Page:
Friday, 28 May 2010
So what is it, the tree under which cobbler Hans Sachs sits and reflects in Act 2 of Wagner's Die Meistersinger, praising its scent 'so mild, so strong and full'? Does it matter? Well, it does to me, because now that I've reached the fourth of ten City Lit classes on the opera - what a luxury - we can walk out and smell the lilacs. Flieder was originally the German for 'elder'; but when the lilac was introduced - some time after the period which Meistersinger is supposed to depict - it was called 'spanische Flieder' ('Spanish elder'). As a note I found on the net tells us, 'eventually, the 'Spanish' part was dropped and lilac was simply called "Flieder" while elder was called by its alternate name, "Holunder" '.
Pedantry? I insist not. Anyway, if lilac is an anachronism in the Nuremberg of the Mastersingers, elder, I'm told, wouldn't have been in bloom on 'Johannistag'. The above illustration and the one below, from a wonderful site devoted entirely to antique postcards of Wagner's operas, confirm the hunch. And gardening doyenne Deborah van der Beek wrote to me that 'lilac sounds more likely and very Victorian, elder being a shade catty and rather sneezy.' To complicate matters, there should also be a lime tree in any staging of Act 2, but that's by Pogner's house, while the Flieder is in front of Sachs's cobblery.
But the music's the thing, and of course it's the perfumed airs of a summer night as well as the inspiration of what Sachs has heard Walter sing in St Catherine's Church earlier that day which matter. Two horns waft the scent, and the phrase of infinite yearning dogs Sachs's meditation. I went through half a dozen versions, and easily the most tender, the oakiest and the best phrased was Norman Bailey's on the much-maligned (and occasionally miscast, but which recording isn't somewhere?) Solti recording. Our Norm kicked off my Wagner craze singing Sachs under Gibson in Scotland in the early 1980s, and I still count his interpretation, simple goodness personified, as one of the top ten, top five probably, I've seen of anything.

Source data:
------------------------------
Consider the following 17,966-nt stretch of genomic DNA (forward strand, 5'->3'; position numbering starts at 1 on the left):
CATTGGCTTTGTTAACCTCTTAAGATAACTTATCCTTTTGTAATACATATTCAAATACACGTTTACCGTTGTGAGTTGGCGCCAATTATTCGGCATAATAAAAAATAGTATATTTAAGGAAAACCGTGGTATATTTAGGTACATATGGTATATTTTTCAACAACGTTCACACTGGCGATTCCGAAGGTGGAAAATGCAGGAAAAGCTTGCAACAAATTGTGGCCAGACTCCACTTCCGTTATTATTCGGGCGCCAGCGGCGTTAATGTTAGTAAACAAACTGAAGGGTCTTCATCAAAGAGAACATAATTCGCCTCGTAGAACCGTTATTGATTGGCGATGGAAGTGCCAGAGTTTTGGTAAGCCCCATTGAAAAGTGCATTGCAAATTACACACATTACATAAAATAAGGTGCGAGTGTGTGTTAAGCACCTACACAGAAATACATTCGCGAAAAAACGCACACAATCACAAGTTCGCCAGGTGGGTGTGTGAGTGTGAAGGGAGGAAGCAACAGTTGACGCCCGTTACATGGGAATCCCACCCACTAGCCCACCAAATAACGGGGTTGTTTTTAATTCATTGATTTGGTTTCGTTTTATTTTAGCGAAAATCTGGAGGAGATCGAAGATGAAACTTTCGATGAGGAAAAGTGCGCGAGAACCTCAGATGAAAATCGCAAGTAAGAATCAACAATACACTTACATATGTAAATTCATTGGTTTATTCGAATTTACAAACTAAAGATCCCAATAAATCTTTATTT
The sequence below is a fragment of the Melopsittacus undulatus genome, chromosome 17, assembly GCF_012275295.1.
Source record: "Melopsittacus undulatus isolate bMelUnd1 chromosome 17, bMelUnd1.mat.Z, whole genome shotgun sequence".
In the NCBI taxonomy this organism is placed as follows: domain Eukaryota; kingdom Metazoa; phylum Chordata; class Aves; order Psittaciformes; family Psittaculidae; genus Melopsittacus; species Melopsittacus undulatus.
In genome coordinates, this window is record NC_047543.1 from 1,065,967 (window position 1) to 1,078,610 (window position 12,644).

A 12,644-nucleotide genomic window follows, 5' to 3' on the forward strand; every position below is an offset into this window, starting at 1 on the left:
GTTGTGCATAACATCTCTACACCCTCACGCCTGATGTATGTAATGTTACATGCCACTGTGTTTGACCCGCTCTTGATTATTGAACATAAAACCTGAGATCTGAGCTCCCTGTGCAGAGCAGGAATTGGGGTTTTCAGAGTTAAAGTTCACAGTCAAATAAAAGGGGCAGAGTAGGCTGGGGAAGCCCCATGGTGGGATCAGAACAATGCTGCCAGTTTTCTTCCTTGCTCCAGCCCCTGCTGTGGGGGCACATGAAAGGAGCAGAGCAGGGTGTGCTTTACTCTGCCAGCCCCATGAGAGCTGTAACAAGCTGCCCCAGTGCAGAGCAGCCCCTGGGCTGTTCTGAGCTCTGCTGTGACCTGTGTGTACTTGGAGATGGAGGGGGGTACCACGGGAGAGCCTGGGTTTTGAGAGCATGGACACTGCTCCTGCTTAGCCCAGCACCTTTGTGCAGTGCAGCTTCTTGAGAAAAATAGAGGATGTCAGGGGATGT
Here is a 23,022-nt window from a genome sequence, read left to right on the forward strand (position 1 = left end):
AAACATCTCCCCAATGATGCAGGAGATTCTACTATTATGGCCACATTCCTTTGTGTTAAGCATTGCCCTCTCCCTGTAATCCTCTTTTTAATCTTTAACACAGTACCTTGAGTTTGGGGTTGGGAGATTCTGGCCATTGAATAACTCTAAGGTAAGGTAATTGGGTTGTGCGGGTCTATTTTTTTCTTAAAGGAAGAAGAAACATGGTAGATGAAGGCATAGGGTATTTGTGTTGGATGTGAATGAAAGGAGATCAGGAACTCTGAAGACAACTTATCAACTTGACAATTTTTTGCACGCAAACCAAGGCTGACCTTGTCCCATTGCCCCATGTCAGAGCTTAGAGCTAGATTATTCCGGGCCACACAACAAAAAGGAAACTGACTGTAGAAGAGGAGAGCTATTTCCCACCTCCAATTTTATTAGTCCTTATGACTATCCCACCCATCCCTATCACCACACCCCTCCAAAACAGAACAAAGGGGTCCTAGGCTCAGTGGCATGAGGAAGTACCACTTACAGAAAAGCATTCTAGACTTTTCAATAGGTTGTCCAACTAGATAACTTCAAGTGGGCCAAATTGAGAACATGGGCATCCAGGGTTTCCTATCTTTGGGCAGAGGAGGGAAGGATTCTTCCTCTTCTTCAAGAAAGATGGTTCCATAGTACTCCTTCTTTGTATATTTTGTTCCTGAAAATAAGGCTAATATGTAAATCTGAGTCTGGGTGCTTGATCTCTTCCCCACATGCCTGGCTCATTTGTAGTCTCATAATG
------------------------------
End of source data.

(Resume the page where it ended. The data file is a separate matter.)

Alas, Norm's not on YouTube, but two will do. One is an historic interpretation to set alongside the much more famous Friedrich Schorr - a very distinguished bass sound, this, too, from Michael Bohnen:
The other is from the man we expect so much from next month when Richard Jones's Welsh National Opera production is unveiled in Cardiff, Bryn Terfel. I listened to a rather soft-grained Fliedermonolog he recorded with Abbado, but this is better, and actually suits the usually ponderous Thielemann well, too. Like Norman, Bryn brought tears to my eyes. Enjoy.
And the latest news is that Welsh men of a certain age, preferably bearded, are being asked to hie down to Cardiff's Millennium Centre to be photographed for Richard Jones's wall of masters. What fun! And I wonder if he's going to turn the whole thing into a kind of Eisteddfod. It would fit. Can't wait.